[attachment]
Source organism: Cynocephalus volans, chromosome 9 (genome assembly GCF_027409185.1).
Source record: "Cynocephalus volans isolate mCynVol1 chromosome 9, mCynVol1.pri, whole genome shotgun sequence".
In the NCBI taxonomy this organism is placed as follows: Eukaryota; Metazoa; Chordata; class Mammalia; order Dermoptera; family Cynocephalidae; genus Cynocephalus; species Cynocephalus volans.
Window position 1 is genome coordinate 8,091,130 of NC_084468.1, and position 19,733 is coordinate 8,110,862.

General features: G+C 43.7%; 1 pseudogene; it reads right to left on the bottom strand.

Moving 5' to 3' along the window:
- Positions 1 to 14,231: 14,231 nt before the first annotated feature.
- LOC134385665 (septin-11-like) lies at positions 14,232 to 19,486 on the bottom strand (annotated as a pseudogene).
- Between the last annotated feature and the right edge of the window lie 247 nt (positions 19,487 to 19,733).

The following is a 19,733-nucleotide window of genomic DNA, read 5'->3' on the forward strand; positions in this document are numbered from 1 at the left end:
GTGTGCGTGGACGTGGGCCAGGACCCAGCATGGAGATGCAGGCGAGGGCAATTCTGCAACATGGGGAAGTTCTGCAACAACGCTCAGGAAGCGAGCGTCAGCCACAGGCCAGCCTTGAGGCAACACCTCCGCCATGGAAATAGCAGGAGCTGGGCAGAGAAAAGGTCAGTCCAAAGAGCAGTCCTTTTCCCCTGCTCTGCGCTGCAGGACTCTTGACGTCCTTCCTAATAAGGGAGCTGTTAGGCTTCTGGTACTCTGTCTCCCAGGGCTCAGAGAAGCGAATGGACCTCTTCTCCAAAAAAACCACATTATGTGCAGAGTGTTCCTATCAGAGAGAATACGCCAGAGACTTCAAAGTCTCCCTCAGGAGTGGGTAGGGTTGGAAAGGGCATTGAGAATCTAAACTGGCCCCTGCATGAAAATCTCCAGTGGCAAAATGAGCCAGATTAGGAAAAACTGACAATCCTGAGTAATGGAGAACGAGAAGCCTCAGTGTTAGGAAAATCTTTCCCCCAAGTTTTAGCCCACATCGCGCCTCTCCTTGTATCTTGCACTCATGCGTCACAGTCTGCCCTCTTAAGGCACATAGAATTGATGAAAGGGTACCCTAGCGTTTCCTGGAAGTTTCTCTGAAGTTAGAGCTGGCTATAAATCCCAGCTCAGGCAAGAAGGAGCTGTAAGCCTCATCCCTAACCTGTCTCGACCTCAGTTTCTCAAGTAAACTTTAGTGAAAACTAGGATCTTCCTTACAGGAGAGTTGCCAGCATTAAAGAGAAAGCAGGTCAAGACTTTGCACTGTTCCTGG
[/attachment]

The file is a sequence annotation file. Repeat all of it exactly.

Source organism: Cynocephalus volans, chromosome 9 (genome assembly GCF_027409185.1).
Source record: "Cynocephalus volans isolate mCynVol1 chromosome 9, mCynVol1.pri, whole genome shotgun sequence".
In the NCBI taxonomy this organism is placed as follows: Eukaryota; Metazoa; Chordata; class Mammalia; order Dermoptera; family Cynocephalidae; genus Cynocephalus; species Cynocephalus volans.
Window position 1 is genome coordinate 8,091,130 of NC_084468.1, and position 19,733 is coordinate 8,110,862.

General features: G+C 43.7%; 1 pseudogene; it reads right to left on the bottom strand.

Moving 5' to 3' along the window:
- Positions 1 to 14,231: 14,231 nt before the first annotated feature.
- LOC134385665 (septin-11-like) lies at positions 14,232 to 19,486 on the bottom strand (annotated as a pseudogene).
- Between the last annotated feature and the right edge of the window lie 247 nt (positions 19,487 to 19,733).

The following is a 19,733-nucleotide window of genomic DNA, read 5'->3' on the forward strand; positions in this document are numbered from 1 at the left end:
GTGTGCGTGGACGTGGGCCAGGACCCAGCATGGAGATGCAGGCGAGGGCAATTCTGCAACATGGGGAAGTTCTGCAACAACGCTCAGGAAGCGAGCGTCAGCCACAGGCCAGCCTTGAGGCAACACCTCCGCCATGGAAATAGCAGGAGCTGGGCAGAGAAAAGGTCAGTCCAAAGAGCAGTCCTTTTCCCCTGCTCTGCGCTGCAGGACTCTTGACGTCCTTCCTAATAAGGGAGCTGTTAGGCTTCTGGTACTCTGTCTCCCAGGGCTCAGAGAAGCGAATGGACCTCTTCTCCAAAAAAACCACATTATGTGCAGAGTGTTCCTATCAGAGAGAATACGCCAGAGACTTCAAAGTCTCCCTCAGGAGTGGGTAGGGTTGGAAAGGGCATTGAGAATCTAAACTGGCCCCTGCATGAAAATCTCCAGTGGCAAAATGAGCCAGATTAGGAAAAACTGACAATCCTGAGTAATGGAGAACGAGAAGCCTCAGTGTTAGGAAAATCTTTCCCCCAAGTTTTAGCCCACATCGCGCCTCTCCTTGTATCTTGCACTCATGCGTCACAGTCTGCCCTCTTAAGGCACATAGAATTGATGAAAGGGTACCCTAGCGTTTCCTGGAAGTTTCTCTGAAGTTAGAGCTGGCTATAAATCCCAGCTCAGGCAAGAAGGAGCTGTAAGCCTCATCCCTAACCTGTCTCGACCTCAGTTTCTCAAGTAAACTTTAGTGAAAACTAGGATCTTCCTTACAGGAGAGTTGCCAGCATTAAAGAGAAAGCAGGTCAAGACTTTGCACTGTTCCTGG